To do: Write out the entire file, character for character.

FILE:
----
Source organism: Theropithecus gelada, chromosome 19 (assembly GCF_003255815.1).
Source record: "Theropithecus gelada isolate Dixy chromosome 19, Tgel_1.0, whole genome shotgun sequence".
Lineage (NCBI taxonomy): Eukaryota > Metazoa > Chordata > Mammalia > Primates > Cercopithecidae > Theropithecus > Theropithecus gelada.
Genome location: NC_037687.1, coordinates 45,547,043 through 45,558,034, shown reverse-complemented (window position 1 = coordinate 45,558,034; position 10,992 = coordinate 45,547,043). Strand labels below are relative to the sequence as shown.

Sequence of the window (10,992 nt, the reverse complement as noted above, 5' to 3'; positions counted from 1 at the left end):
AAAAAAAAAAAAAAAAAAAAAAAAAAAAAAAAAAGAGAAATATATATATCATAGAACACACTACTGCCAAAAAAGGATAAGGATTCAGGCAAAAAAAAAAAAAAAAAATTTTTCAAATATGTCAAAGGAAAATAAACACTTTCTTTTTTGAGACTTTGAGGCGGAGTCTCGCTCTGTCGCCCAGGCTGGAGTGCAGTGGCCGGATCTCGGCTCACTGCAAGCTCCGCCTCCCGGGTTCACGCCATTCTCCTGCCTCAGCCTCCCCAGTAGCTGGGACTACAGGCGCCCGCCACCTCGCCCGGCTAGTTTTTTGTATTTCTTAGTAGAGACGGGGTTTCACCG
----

Source organism: Theropithecus gelada, chromosome 19 (assembly GCF_003255815.1).
Source record: "Theropithecus gelada isolate Dixy chromosome 19, Tgel_1.0, whole genome shotgun sequence".
Lineage (NCBI taxonomy): Eukaryota > Metazoa > Chordata > Mammalia > Primates > Cercopithecidae > Theropithecus > Theropithecus gelada.
Genome location: NC_037687.1, coordinates 45,547,043 through 45,558,034, shown reverse-complemented (window position 1 = coordinate 45,558,034; position 10,992 = coordinate 45,547,043). Strand labels below are relative to the sequence as shown.

Sequence of the window (10,992 nt, the reverse complement as noted above, 5' to 3'; positions counted from 1 at the left end):
AAAAAAAAAAAAAAAAAAAAAAAAAAAAAAAAAAGAGAAATATATATATCATAGAACACACTACTGCCAAAAAAGGATAAGGATTCAGGCAAAAAAAAAAAAAAAAAATTTTTCAAATATGTCAAAGGAAAATAAACACTTTCTTTTTTGAGACTTTGAGGCGGAGTCTCGCTCTGTCGCCCAGGCTGGAGTGCAGTGGCCGGATCTCGGCTCACTGCAAGCTCCGCCTCCCGGGTTCACGCCATTCTCCTGCCTCAGCCTCCCCAGTAGCTGGGACTACAGGCGCCCGCCACCTCGCCCGGCTAGTTTTTTGTATTTCTTAGTAGAGACGGGGTTTCACCG